Next major construction phase begins on light rail bridge

by

Contractor now begins work suspended over the Willamette River as bridge deck concrete pours begin

Wednesday, April 24 marks a major milestone in the building of the Portland-Milwaukie Light Rail Transit Bridge with the first bridge segment pour suspended over the Willamette River. Kiewit Infrastructure West, the bridge contractor, casts the first of 78 concrete segments for the bridge deck as it begins to take shape and extends out over the water.

Two concrete form travelers have been erected at each end of the west bridge tower. Each form traveler will support 200 tons of concrete to be cast into a 16 foot long x 75 foot long segment that will make up the future roadway.

Crew members installed form travelers at each end of the West Tower pier table the yellow-object on the left

Crew members installed form travelers (the yellow-object on the left) at each end of the West Tower pier table.

The second of two form travelers is attached to the West Tower

The second of two form travelers is attached to the West Tower.

More facts about the Portland-Milwaukie Light Rail Transit Bridge deck pour

Form travelers (blue and yellow) used to construct bridge deck, and tower crane.

Form travelers (blue and yellow) used to construct bridge deck, and tower crane.

  • Portland-based Ross Island Sand and Gravel is supplying the high-strength concrete for the pour, as well as all concrete for the entire bridge construction.
  • A concrete pumper truck, located on the temporary work bridge, will pump 100 cubic yards of concrete mix to the form traveler, via a large pumping mechanism.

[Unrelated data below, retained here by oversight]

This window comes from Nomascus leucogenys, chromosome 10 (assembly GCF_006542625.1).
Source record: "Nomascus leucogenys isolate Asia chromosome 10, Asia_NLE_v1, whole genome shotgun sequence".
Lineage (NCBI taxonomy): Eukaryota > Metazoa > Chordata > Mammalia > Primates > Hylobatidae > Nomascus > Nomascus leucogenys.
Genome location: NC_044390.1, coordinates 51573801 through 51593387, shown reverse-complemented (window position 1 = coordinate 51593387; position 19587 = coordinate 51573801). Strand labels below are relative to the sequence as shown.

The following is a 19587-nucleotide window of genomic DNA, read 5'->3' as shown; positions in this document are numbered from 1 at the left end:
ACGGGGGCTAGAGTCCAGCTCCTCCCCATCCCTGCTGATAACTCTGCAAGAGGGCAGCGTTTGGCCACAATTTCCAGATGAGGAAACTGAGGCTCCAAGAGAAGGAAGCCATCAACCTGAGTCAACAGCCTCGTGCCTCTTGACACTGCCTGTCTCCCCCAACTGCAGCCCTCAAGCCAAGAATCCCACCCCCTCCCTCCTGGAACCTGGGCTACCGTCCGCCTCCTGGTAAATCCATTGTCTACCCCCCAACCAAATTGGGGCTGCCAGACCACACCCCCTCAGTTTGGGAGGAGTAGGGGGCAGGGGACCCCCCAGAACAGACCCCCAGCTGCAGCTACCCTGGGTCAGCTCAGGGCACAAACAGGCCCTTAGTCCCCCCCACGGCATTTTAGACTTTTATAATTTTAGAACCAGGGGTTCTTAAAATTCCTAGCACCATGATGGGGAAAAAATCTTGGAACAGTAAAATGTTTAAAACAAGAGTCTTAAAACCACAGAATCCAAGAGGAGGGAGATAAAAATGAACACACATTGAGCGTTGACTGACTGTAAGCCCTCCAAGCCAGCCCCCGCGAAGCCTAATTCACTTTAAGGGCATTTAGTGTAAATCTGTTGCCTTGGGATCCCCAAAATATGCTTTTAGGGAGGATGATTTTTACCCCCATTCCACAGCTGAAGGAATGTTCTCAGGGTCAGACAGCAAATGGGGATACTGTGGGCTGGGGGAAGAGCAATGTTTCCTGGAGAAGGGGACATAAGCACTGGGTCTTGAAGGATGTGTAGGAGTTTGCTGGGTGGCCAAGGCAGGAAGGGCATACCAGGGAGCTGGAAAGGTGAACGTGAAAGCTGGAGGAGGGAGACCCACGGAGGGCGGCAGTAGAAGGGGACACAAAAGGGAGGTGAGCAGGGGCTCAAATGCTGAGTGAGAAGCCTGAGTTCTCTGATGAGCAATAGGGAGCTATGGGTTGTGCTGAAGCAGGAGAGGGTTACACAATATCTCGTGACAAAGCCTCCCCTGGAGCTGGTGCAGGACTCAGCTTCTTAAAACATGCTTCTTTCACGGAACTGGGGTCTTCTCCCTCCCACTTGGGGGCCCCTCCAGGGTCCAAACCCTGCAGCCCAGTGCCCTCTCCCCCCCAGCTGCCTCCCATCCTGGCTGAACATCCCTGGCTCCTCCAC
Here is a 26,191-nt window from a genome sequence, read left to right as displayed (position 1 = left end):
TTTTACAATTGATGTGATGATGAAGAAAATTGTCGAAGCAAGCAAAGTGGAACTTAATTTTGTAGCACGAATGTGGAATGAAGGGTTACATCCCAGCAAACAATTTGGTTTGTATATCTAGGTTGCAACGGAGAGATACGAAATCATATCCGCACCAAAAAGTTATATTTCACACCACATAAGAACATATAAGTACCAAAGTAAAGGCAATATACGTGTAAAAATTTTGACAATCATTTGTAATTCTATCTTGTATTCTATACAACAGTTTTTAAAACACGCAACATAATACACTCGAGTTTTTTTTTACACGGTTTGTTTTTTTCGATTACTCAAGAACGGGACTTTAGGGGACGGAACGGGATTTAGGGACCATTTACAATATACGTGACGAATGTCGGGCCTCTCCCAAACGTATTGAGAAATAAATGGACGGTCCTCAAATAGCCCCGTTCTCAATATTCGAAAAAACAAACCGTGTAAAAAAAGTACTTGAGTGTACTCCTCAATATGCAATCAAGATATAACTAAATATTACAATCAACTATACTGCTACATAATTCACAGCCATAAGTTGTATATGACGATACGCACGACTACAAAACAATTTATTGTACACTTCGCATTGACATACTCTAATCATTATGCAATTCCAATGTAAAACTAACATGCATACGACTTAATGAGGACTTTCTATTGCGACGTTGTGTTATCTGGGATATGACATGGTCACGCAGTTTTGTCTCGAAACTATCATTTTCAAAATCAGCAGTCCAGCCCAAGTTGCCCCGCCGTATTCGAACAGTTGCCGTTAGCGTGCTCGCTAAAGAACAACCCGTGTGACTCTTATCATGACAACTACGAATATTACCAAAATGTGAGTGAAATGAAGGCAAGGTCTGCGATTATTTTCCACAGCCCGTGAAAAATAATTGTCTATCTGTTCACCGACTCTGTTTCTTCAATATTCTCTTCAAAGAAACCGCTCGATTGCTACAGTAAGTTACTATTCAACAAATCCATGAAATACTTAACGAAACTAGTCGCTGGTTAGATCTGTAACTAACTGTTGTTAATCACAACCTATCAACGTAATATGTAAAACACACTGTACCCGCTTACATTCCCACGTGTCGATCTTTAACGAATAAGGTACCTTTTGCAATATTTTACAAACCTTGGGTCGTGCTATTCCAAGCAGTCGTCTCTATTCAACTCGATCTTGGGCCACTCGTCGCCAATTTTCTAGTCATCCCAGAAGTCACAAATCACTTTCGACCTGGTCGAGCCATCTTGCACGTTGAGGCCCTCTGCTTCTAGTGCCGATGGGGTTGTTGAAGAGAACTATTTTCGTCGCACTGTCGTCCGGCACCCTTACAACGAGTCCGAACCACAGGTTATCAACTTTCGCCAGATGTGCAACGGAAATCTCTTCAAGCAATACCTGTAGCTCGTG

• 200 tons of concrete will be poured to make up the 16-foot long by 75’ wide section of roadway.
  • After the first segment is poured on the west side of the tower on Wednesday, April 24, the east side of the tower deck pour will occur on Tuesday, April 30. The concrete will have anchors cast into the concrete that will secure the cable stays once installed.
  • Once the concrete achieves a specified strength, post-tensioning tendons (treated-steel cables) are pulled tight by a jack before the form traveler is moved. Then the permanent cable stays are pulled from the west side of the bridge deck through the bridge tower and reconnected on the east side of the deck.
  • This process will be repeated weekly
  •  With roughly 1,720 feet of roadway to complete, this is the first of 78 deck concrete pours that will occur over the next year.
  • The bridge deck segments constructed from each tower are expected to join together in spring 2014 at the bridge center point over the Willamette.

Economic benefits of the project – creating jobs

  • 384 firms are/have worked on the Portland-Milwaukie Light Rail Transit Project, 107 of which are minority/women-owned and emerging firms (DBEs).
  • 2,914 direct jobs as of April 10, 2013 (1,981 on-site construction; 933 professional and technical).

About the Portland-Milwaukie Light Rail Bridge

The light rail bridge is the first bridge built across the Willamette River in Portland in more than 40 years, and will be the first cable-stayed bridge for the region, extending 1,720 feet (.326 miles) over the Willamette River. It is the first of its kind, carrying light rail, buses, bikes, pedestrians and a future Portland Streetcar extension, but no private vehicles.

About the Portland-Milwaukie Light Rail Transit Project

The 7.3-mile project is the region’s sixth MAX construction project to be built and extends from the terminus of the MAX Green and Yellow lines at Portland State University in Downtown Portland to South Waterfront, SE Portland, Milwaukie and North Clackamas County. About the project:

  • 7.3 miles
  • 10 stations
  • The first of its kind multi-modal bridge will carry light rail, buses, bikes, pedestrians and a future Portland Streetcar extension over the Willamette River, but no private vehicles.
  • TriMet’s share of the $1.49 billion project is less than 5 percent.
  • Opens in September 2015
  • Expands the MAX system to 60 miles and 97 stations

Project partners

The Federal Transit Administration, State of Oregon, Clackamas County, Metro, City of Milwaukie, Multnomah County, City of Oregon City, Oregon Department of Transportation, City of Portland, Portland Development Commission and TriMet.